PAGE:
An activist known as A. K. has shared his point of view with SOHR, stating that “turning the case of Syrian refugees into a bargaining chip used by Turkish officials, whether those of the Turkish opposition or of the ruling “Justice and Development Party,” has aimed to gain popular supporters, where each side is attempting to show people that it is better than the other. Accordingly, many statements underestimating Syrian refugees were released with the beginning of their arrival in Turkey, as well as adopting arbitrary and illegal measures against them. These statements have influenced Turkish people who clamped down further on Syrians and ignited racism against them.”

“The racist and inflammatory statements and hate speech started from the top of the chain of command, where the Turkish president ‘Recep Tayyip Erdogan’ has never missed talking about the role of Turkey to host four million Syrian refugees and securing all means of comfort for them in every occasion, conference and meeting he attends. Also, we cannot ignore the statement of the official who belongs to the opposition Republican People’s Party and the head of the municipality of the Turkish city of Bolu ‘Tanju Ozcan’ who demanded Syrian refugees to pay for fees of bills of electricity and drinking water ten times higher than the fees which Turkish people pay. In addition, the statements by the head of the Republican People’s Party ‘Kemal Kilicdaroglu,’ during which he vowed to send Syrian refugees back to their homeland in the case he becomes the president of Turkey.”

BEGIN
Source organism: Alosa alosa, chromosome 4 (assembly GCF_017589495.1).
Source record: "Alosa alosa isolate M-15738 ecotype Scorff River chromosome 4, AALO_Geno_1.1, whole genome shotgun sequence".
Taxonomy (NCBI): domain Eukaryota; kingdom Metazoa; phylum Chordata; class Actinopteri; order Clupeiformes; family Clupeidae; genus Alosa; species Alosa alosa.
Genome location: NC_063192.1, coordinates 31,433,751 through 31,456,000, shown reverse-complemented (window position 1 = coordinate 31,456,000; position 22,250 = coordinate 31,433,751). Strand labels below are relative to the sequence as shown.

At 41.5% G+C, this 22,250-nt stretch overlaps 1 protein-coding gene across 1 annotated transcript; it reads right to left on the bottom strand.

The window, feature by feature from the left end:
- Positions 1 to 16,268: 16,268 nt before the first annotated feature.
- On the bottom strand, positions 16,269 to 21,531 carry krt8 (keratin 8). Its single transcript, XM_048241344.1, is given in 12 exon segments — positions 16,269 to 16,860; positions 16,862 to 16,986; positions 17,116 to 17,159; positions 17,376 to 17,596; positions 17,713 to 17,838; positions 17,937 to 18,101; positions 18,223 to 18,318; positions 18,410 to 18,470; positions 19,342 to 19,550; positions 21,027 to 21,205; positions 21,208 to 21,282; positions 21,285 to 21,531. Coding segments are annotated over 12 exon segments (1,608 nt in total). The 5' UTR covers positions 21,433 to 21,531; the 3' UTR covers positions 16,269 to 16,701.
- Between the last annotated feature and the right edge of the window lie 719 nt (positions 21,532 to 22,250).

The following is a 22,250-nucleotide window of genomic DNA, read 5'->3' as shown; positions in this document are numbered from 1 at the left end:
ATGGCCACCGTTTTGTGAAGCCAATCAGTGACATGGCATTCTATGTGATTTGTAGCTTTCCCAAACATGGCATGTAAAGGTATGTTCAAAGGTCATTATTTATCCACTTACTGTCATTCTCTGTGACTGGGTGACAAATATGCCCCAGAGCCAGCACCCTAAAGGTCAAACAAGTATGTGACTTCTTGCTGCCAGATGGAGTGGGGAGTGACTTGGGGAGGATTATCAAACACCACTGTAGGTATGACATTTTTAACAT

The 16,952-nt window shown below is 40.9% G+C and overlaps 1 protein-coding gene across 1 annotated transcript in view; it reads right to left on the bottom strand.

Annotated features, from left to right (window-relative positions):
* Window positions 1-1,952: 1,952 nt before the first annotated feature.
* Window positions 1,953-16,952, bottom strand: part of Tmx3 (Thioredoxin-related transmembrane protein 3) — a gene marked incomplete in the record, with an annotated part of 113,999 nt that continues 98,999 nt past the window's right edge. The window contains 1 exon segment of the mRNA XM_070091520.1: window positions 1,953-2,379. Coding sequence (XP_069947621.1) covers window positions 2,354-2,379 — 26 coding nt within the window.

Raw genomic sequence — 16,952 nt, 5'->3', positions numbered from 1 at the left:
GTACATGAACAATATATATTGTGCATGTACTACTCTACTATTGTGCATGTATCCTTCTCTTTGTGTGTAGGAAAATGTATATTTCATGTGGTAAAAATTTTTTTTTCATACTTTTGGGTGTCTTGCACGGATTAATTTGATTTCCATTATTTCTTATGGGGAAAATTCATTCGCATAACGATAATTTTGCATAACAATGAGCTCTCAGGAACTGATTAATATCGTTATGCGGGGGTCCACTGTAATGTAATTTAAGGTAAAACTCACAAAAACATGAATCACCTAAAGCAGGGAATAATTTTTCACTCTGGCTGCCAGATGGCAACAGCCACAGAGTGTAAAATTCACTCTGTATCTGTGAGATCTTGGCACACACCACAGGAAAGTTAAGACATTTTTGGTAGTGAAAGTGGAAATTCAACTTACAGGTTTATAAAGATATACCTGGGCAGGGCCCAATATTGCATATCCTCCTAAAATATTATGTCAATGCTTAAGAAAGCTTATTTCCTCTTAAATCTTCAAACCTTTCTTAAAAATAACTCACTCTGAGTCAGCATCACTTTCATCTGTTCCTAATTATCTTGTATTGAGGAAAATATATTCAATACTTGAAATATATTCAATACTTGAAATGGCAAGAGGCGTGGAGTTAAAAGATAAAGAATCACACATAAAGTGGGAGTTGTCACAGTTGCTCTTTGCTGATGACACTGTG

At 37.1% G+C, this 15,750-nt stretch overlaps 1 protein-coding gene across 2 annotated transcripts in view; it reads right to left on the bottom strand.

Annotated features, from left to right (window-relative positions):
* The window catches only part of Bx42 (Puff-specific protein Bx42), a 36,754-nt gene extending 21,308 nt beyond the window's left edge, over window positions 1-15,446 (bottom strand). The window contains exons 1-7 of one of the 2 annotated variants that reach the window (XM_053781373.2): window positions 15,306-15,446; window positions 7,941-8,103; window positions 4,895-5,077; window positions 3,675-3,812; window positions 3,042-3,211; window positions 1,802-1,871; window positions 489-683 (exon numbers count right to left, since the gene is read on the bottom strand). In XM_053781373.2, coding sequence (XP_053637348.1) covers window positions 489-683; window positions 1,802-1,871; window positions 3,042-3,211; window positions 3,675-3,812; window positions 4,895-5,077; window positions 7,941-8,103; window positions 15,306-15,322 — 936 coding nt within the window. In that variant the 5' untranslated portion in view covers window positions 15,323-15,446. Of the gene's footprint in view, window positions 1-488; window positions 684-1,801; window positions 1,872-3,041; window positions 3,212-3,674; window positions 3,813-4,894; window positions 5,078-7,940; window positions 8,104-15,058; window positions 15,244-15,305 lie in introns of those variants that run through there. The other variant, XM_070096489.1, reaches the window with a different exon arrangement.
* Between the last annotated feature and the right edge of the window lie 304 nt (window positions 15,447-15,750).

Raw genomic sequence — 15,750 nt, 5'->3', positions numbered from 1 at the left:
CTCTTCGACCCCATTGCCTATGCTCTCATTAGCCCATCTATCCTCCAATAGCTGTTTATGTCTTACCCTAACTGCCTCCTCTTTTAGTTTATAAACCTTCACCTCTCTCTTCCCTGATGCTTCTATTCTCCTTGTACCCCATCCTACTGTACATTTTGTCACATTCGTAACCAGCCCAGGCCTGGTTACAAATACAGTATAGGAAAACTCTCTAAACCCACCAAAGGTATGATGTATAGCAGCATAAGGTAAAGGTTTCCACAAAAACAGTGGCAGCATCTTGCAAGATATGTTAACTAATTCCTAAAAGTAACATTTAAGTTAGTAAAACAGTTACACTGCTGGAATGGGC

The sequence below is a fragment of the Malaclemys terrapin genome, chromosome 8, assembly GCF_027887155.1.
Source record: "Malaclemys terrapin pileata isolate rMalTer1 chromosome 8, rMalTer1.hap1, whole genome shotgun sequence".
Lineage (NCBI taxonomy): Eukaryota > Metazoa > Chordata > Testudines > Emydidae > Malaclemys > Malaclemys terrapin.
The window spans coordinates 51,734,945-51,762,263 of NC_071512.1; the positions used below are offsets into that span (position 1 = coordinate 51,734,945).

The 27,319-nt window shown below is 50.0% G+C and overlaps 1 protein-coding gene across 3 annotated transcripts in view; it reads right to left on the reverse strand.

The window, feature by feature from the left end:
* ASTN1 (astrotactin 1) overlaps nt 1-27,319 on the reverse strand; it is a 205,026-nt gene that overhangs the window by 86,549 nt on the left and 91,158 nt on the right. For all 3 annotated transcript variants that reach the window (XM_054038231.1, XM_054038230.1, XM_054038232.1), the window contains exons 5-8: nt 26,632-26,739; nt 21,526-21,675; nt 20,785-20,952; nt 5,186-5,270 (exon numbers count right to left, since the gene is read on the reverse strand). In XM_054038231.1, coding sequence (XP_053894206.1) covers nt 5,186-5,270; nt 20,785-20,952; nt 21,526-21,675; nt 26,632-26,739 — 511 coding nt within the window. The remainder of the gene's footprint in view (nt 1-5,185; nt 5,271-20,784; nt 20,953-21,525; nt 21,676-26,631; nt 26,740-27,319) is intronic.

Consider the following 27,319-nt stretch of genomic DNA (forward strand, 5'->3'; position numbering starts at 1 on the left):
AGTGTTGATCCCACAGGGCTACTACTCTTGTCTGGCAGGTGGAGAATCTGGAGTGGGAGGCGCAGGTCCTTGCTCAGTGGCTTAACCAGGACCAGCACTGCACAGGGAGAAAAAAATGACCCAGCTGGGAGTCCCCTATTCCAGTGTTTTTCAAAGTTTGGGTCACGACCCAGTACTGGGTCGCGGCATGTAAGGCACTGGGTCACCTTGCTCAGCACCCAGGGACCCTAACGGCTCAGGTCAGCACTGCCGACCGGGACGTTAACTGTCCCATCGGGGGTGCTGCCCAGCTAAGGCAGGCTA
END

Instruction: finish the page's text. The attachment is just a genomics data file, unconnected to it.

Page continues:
The activist also commented on the state of aggression of many Turkish officials towards Syrian citizens, clarifying that the statements issued by officials of the ruling party have contributed greatly to exacerbating racism against the Syrian refugees who have been already suffering due to their undesired presence in Turkey.”

The activist has pointed out to the need for exerting diligent efforts by international organisation and major powers to spur Turkish government on countering racism practiced against Syrian refugees and making sure that they are not subjected to any mental or physical harm. He added that these refugees are protected by a legitimate right, the right to seek asylum, due to the devastating war in Syria, and every political Turkish body has to respect the rights of refugees.

Also, A. K. has stressed that Syrian activists in Turkey should launch campaigns against racism practiced against Syrian refugees, highlight their plight and disclose facts and violations to the rights of Syrian refugees in Turkey where the temporary protection cards ”Kimlik” are supposed to preserve their rights as refugees.

It is worth noting that Turkish government adopted a series of unjust measure against Syrian refugees in Turkey in the past few years, including discharging of thousands of Syrian teachers depriving them from teaching in schools in Turkey, although they had been appointed under contracts agreed with UNICEF which also provides support to them. Furthermore, the Turkish government had issued a decision preventing escorts with Syrian patients receiving treatment in hospitals in Turkey form crossing into Turkish territory, and another decision stipulating taking away of the temporary protection cards ”Kimlik” from Syrian patients in hospitals in Turkey and depriving them from free medical treatment.